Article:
SUICIDE was too loaded a term for the Horsham-based prevention group to use in its title, instead choosing to be called Wimmera Lives Matter. in Ballarat, the term is the statement for the group's purpose to stamp out the stigma: Ballarat and District Suicide Prevention Network.
Wimmera Lives Matters' Ruth Sanders said little nuances could be important in best reaching different communities, particularly the more regional you delved, for ultimately the same purpose.
Representatives from suicide prevention networks from South Gippsland, East Gippsland, Mornington Peninsula, the Wimmera, Ararat and Mitchell Shire gathered in Ballarat to share learnings and challenges facing their communities in education and awareness.
Some are well-established while others, like the Wimmera, are still starting on the journey.
Small towns can be the warmest, most welcoming places to be and they can be the loneliest, most judgmental places to be, especially when you're talking about vulnerable people.Ruth Sanders, Wimmera Lives Matter
"Three is a lot of stigma. We say to talk about emotive stories of people (of experience) but it's really personal...Putting it out in a small community, you don't really know what the response is going to be - you don't really know how that's going to impact on your work life, you family life," Ms Sanders said.
"That's a lot of pressure to put on people. I think a lot of people want to step right away from it - that's one of the reasons we took suicide out of our name.
Neighbouring group Ararat Suicide and Prevention Awareness Group finds taboo part of the challenge, but engagement was a big hurdle. Group member Lynda Nyikos said rural people naturally travelled a lot to be part of community groups and it was hard asking people to commit more time or expertise.
Ms Nyikos said forum events with other groups was vital to help with advice on using social media, attracting members and getting the key messages out in the community.
The Ballarat forum was sparked from a national convention and Ms Nyikos said at a state-level each group had a lot in common but on a smaller scale groups could help each other and adapt concepts for what might work in other places.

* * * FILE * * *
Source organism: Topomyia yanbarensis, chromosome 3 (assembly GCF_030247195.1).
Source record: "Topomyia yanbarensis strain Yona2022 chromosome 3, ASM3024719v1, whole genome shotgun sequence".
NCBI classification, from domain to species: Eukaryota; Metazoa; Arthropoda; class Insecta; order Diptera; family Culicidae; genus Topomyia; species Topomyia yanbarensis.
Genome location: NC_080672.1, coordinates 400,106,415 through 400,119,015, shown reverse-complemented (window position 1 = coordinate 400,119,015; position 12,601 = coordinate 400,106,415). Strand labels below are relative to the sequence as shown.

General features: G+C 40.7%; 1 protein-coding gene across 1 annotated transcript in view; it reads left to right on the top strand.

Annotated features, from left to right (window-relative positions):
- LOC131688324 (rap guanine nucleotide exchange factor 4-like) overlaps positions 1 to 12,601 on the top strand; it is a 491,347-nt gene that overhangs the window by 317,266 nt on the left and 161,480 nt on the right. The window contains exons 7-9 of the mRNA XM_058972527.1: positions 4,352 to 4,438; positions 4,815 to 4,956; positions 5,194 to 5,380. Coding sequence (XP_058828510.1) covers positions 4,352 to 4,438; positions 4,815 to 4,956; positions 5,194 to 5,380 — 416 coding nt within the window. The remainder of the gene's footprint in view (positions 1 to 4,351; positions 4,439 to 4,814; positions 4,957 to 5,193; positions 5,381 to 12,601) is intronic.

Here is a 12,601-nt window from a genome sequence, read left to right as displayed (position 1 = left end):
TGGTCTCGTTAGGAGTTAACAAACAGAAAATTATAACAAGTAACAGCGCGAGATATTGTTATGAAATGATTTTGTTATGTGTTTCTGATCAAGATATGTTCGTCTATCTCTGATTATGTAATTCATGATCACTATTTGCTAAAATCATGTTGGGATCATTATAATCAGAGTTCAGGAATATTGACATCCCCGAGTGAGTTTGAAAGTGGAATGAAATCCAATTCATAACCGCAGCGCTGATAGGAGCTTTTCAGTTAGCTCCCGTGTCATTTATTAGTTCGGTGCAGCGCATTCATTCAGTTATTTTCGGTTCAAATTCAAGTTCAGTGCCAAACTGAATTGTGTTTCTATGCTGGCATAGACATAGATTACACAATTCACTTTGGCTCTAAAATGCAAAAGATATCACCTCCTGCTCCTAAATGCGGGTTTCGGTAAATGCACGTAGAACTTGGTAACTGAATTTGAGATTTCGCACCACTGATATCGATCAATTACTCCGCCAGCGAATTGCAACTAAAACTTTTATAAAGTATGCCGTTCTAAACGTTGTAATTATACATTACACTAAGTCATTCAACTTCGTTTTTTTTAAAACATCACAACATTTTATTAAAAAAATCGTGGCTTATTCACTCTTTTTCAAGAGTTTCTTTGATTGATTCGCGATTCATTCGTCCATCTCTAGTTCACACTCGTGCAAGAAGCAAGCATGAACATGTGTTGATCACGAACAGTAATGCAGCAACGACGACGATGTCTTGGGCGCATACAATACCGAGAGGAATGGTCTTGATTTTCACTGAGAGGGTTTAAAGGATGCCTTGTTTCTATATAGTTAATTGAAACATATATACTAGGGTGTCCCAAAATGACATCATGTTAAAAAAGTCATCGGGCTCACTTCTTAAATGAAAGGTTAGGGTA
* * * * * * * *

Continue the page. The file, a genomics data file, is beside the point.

Commonality is important to Chasing Change's Andrew Joseph. The Mornington Peninsula-based group hosts a commemorative walk, similar to Ballarat's Out of the Shadows event, attracting up to 1000 people each year. The group gives talks to football clubs, offers mental health first aid in schools and raises money through art auctions.
At the core, Mr Joseph said all different personal and professional experience helped in tackling a complex issue.
"When I talk commonality I'm talking about those who have been bereaved by suicide so that loss, that's the unfortunate common thread we all live with," Mr Joseph said.
But on the other side of that, there is hope and with that there comes passion and the hope to change.
"That's the common thread we've experienced - the element of loss and we all want to grow from that."
Click on the image below to read about Walking Off the War Within
Where to find help
There is a wealth of professional support for men to seek help for mental or physical help. The key message is that you are not alone.
This can include:
Lifeline: 13 11 14 for 24 hours/seven days a week crisis support or lifeline.org.au
Beyond Blue 1300 224 636 or beyondblue.org.au
Suicide Callback Service: 1300 659 467
Mens line: 1300 789 978 or mensline.org.au
Survivors of Suicide: 0449 913 535
Relationships Australia: 1800 050 321
headspace Ballarat (for 12-25s and parent support): 5304 4777
Solider On: 1300 620 380
Ballarat Community Health: 5338 4500
QLife: 1800 184 527 (Support for gay, lesbian, bisexual, transgender and intersex)
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